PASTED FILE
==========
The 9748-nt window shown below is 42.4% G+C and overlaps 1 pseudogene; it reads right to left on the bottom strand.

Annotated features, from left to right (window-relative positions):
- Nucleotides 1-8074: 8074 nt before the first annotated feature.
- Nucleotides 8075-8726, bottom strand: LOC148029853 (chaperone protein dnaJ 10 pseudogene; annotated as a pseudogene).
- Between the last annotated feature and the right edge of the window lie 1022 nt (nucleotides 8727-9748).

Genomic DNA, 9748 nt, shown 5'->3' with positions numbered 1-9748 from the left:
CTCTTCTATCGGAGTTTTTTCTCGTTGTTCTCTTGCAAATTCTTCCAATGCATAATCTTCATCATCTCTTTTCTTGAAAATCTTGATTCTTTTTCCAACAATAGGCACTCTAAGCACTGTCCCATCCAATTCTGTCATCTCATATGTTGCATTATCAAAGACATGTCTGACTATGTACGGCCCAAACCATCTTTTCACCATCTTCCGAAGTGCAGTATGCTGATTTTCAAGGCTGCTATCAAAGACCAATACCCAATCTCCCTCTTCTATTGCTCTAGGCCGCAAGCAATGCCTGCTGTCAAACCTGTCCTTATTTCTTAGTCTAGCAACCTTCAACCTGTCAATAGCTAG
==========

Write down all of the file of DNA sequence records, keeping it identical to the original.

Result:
The 9748-nt window shown below is 42.4% G+C and overlaps 1 pseudogene; it reads right to left on the bottom strand.

Annotated features, from left to right (window-relative positions):
- Nucleotides 1-8074: 8074 nt before the first annotated feature.
- Nucleotides 8075-8726, bottom strand: LOC148029853 (chaperone protein dnaJ 10 pseudogene; annotated as a pseudogene).
- Between the last annotated feature and the right edge of the window lie 1022 nt (nucleotides 8727-9748).

Genomic DNA, 9748 nt, shown 5'->3' with positions numbered 1-9748 from the left:
CTCTTCTATCGGAGTTTTTTCTCGTTGTTCTCTTGCAAATTCTTCCAATGCATAATCTTCATCATCTCTTTTCTTGAAAATCTTGATTCTTTTTCCAACAATAGGCACTCTAAGCACTGTCCCATCCAATTCTGTCATCTCATATGTTGCATTATCAAAGACATGTCTGACTATGTACGGCCCAAACCATCTTTTCACCATCTTCCGAAGTGCAGTATGCTGATTTTCAAGGCTGCTATCAAAGACCAATACCCAATCTCCCTCTTCTATTGCTCTAGGCCGCAAGCAATGCCTGCTGTCAAACCTGTCCTTATTTCTTAGTCTAGCAACCTTCAACCTGTCAATAGCTAG